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Jesus and Progressive Enlightenment

Monday, June 15, 2020

When we read the gospels, it is often the stories that strike us as strange that have the most to teach us.  This is the case with the healing of the blind man in Mark 8:22-26.  It begins like a typical Jesus miracle.  Someone with an incurable problem, in this case a blind man, is brought to Jesus for help.  In response, Jesus does a Jesusy thing (spitting on his eyes, laying hands on him) to heal him.

However, the miracle doesn’t seem to take.  When the man looks up, though he can see, he can’t see clearly.  Jesus has to touch his eyes before his vision is perfected.

Given that Jesus is the One who does all things well, this is bizarre.  How could He fail to heal someone perfectly the first time around?  Was the Master having an off day?

As is often the case in Mark, the answer lies in the context.  Mark always has a moral to his stories, but he almost never directly tells us what it is.  Instead, he arranges material thematically, so that an apparently unrelated story offers commentary on what precedes and follows it.

That’s exactly what is going on with the story of the blind man.  It occurs in the context of stories about incomplete understanding.  In Mark 8:14-21, the disciples mistake Jesus’ warning about the leaven of the Pharisees and Herod for a complaint that they had failed to bring any bread on the boat.  In Mark 8:27-33, Peter recognizes that Jesus is the Messiah, but he fails to see (get it?) that God’s plan for the Messiah was for Him to be taken and killed by His enemies.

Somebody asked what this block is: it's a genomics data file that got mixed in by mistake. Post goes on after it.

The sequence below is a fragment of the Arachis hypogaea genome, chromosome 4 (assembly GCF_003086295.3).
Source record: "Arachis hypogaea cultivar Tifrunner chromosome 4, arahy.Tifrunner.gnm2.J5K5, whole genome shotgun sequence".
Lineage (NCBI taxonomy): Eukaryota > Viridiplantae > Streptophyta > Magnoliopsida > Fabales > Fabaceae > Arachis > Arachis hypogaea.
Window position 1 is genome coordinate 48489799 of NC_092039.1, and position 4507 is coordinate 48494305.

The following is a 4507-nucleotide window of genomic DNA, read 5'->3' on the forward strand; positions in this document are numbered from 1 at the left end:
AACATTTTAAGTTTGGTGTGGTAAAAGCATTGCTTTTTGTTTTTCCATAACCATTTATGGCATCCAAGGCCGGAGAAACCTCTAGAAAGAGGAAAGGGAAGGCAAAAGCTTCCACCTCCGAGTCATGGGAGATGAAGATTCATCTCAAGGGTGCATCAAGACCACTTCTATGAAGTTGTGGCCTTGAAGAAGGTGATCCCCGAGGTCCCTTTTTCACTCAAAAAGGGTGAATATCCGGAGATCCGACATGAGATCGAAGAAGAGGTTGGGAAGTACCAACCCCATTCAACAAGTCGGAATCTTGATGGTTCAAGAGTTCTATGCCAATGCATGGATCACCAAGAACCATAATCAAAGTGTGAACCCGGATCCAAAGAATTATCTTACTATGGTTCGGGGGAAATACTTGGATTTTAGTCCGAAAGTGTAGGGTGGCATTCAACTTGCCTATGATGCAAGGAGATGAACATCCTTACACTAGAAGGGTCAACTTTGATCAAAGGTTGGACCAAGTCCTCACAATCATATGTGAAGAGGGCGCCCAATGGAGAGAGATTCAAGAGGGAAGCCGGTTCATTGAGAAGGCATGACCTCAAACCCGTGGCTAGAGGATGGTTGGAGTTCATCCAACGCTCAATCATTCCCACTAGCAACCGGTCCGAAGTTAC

I believe that Jesus could have healed the blind man in one shot, as He completely healed other blind men on other occasions.  However, He chose instead to use the blind man as a live-action parable, an illustration of the imperfect spiritual vision of His followers.

At this point, the disciples see some things.  They’re different from the hard-hearted and unbelieving Pharisees of Mark 8:11-13.  However, like the blind man after Jesus’ first healing, they don’t yet see clearly.  They’re focused on questions of physical nourishment instead of spiritual danger, despite having seen miracles in which Jesus produced practically unlimited quantities of food on demand.  They acknowledge Jesus as the Christ, but they want to force-fit Him into their Christ-shaped preconceptions  rather than waiting for the unfolding of God’s mystery.  Jesus could heal physical blindness instantaneously, but not even the master Teacher could bring immediate enlightenment to the eyes of the heart.

Today, all of us are in the same boat.  We have God’s completed revelation, but our understanding of that revelation remains incomplete.  We may have read, but our spiritual vision still is imperfect.

Like the blind man, then, we must return to Jesus, acknowledging our need for His work to continue in us.  For us, it won’t take two passes, or even two hundred passes, but a lifetime of Him refining our understanding.  As Jesus points out in John 9:41, at the end of a different story about vision, there’s no shame in acknowledging our blindness.  The problems begin when we start thinking we already see well enough.

The Son of Man Will Come in Might

Friday, June 12, 2020